Wednesday, October 19, 2005

Mean Characters

When most authors begin a book, they like the characters they create. I'm no different - I love all of the major characters I've written onto the page...or do I? For Awaken the Senses I had to write Spencer Ashton, a mean, mean man who is a borderline sociopath and an unashamed narcissist. I didn't like Spencer as a person, but boy was he fun to write.

That's a writer's point of view but what about as a reader? Should an author always make sure that a book contains a protagonist that the reader can identify with, someone they'll like? I used to think so but I'm not so sure any longer. For example, I really don't like Scarlett O'Hara, and I know others who don't. And yet, Gone With The Wind is a book most readers can't put down.

I also recently read a very good thriller but the main detective was hardly a character I warmed to at the start - in fact, it took a good chunk of the book for me to like this guy. When I thought about it, there wasn't a single character in that book whom I liked from the get-go. But that didn't stop me from continuing the thriller, because the underlying story was excellent and it needed these characters to make it work.

So it looks like not all books need a likeable protagonist. However, I think the rules are different for romance novels. Because romances are all about two characters fighting through obstacles to find each other, we as readers, need to like them enough to cheer them on. If we don't engage with the character, we're not going to care whether they find true love or not. (In my opinion, Gone With The Wind isn't a romance but part of the wider 'love story' genre). Villains and secondary characters can be unlikeable in a romance, but the two main protagonists must be redeemable.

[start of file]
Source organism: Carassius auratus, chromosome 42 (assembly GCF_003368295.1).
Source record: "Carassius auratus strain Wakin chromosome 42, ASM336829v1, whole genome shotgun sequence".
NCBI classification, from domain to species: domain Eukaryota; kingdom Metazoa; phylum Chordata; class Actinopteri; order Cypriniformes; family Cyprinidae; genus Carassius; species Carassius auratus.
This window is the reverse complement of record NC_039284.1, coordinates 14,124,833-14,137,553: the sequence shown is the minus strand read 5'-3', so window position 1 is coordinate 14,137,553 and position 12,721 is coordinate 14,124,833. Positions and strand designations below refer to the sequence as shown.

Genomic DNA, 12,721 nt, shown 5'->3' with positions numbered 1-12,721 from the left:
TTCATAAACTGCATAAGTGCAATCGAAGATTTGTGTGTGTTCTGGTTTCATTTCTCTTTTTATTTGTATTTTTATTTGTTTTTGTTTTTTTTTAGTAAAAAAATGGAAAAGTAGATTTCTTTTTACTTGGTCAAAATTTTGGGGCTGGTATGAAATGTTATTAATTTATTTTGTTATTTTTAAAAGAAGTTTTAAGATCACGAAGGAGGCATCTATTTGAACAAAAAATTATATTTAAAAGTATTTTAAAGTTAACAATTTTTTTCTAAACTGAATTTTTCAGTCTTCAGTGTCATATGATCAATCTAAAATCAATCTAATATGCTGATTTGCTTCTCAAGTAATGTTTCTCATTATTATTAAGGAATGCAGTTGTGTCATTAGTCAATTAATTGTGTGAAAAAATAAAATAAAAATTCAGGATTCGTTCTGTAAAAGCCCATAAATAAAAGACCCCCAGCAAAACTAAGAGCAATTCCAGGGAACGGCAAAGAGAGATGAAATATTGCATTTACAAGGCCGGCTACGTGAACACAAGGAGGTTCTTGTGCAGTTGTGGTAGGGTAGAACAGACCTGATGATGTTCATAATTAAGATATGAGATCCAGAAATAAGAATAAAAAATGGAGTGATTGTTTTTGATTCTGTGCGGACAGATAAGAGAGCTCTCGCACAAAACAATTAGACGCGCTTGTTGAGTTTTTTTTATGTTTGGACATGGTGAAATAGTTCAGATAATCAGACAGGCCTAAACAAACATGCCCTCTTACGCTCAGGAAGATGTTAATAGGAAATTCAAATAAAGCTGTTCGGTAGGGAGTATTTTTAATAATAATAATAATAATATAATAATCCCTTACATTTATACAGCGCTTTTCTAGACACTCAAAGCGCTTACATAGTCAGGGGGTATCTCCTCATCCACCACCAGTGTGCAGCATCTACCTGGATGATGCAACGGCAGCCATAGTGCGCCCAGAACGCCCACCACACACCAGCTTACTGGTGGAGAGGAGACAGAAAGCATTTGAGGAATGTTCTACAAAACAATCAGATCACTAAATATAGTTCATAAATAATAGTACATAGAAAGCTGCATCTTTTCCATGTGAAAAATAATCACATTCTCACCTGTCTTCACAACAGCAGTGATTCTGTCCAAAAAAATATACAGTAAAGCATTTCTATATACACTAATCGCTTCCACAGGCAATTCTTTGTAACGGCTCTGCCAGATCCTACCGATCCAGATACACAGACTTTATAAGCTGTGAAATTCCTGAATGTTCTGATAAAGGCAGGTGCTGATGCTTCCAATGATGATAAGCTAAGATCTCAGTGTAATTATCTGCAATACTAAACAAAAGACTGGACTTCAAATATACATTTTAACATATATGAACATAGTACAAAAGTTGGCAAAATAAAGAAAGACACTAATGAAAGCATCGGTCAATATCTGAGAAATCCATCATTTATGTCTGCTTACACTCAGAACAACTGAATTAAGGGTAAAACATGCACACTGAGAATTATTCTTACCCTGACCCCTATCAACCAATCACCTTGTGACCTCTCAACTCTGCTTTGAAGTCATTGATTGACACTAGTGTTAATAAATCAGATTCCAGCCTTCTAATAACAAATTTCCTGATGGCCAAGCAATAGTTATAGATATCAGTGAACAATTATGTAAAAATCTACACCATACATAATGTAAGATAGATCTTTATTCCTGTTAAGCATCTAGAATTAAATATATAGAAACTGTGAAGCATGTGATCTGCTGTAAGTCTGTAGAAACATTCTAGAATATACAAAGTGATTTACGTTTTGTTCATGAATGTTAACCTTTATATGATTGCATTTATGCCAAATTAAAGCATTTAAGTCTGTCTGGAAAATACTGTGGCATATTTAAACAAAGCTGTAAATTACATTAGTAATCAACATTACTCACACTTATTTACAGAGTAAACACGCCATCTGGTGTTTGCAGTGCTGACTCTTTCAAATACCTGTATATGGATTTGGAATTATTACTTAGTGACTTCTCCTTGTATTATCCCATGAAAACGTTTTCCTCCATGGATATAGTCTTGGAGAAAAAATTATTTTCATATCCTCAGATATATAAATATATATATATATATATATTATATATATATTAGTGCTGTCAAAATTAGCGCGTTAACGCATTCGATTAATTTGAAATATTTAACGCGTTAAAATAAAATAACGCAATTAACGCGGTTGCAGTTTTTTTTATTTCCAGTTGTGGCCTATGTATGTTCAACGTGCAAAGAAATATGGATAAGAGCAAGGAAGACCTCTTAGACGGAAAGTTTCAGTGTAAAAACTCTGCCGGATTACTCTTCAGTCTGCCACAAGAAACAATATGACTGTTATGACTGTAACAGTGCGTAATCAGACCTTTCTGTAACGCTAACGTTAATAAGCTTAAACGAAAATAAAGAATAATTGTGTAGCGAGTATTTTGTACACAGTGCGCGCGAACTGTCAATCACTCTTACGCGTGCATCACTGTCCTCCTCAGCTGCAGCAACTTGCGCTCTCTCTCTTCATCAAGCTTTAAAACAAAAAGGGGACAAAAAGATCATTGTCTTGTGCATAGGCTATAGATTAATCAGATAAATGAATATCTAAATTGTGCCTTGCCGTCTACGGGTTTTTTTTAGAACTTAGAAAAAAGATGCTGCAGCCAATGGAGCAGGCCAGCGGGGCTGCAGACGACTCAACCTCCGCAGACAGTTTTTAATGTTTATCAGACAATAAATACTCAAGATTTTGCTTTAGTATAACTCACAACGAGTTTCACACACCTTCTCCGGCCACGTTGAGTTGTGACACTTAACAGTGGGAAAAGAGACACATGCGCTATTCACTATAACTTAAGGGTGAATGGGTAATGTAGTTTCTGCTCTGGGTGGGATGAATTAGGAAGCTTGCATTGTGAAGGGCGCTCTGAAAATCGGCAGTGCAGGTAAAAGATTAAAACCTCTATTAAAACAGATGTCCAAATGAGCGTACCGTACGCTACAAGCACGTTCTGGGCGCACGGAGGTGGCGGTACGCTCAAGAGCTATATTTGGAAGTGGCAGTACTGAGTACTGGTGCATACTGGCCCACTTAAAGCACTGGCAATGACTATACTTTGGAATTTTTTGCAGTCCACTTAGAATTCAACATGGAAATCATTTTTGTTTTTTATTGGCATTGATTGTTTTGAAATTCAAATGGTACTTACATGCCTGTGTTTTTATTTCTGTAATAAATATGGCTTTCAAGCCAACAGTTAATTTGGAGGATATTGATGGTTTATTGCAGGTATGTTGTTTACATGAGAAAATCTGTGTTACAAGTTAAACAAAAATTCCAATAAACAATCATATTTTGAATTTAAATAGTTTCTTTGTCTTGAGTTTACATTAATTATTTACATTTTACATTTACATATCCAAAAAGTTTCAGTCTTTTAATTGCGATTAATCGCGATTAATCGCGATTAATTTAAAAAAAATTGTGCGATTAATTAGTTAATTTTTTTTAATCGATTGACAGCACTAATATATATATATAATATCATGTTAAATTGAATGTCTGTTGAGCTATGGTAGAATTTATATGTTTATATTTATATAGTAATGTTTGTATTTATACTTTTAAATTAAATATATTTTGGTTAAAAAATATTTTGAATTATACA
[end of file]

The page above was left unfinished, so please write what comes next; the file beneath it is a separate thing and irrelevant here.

That leads me to another point - one unlikeable main romantic lead is actually worse than two. Why? With two of them, you can just say they deserve each other. But, for example, if the hero is a great guy and the heroine is a completely unlikeable character, then the romance becomes impossible to believe in. I've often found myself hating a book because I kept asking - what could possibly attract him to her? (Or vice versa of course).

Anyone else, readers and writers, care to weigh in on this topic?


tortured artist said...

hmm... good question.

For me getting to really know a character and understanding them is how I come to care for them. Although it is not a book the best example of this, that I have found, is the TV series "Firefly". Although it was not widely known, it does have the most intriguing characters. You don't necessarily like the characters, but you do get to know them. In the pilot episode I only liked the preacher and the pilot. By the last episode I was quoting every one of them and laughing at every joke.
By the time I saw the movie a few weeks ago, I almost cried because I had come to care for them almost like real people. (yes I know I'm a freak)

If a character is truly written well then it no longer matters how much you do or do not like them. When you truly know someone, and they are truly understood, it is very hard not to like them on at least some level. (note: there are probably some exceptions, but I haven't met any. . . yet)

Nalini Singh said...

I definitely see your point, tortured artist, but do you think it's easier to have 'interesting' as opposed to 'likeable' characters in genres outside romance?

Re Firefly - I've heard so much about this show that I'm absolutely dying to see it now!

Laine Morgan said...

As a writer, I think its important for both the hero and the heroine in a romance to be likeable. Maybe not so much in other genres, but in romances, if you have a stupid heroine who is too dumb to live, and a wonderful hero, you can't help but also think the hero is a nitwit for falling for such a woman. I think its possible to create characters that are both interesting and likeable, although for some authors it seems difficult.
Just my two cents...interesting topic!

Nalini Singh said...

Welcome to my blog, Laine. What you said about the hero being a nitwit for falling for a TSTL heroine *really* hit a chord with me. I gave up on a book for that very reason a while back.

I've also seen the problem in reverse with heroes who are so severely alpha that it gets to the point that they're jerks. (And I love alpha heroes!). In that case, I start to doubt the heroine's ability to look after her own emotional health.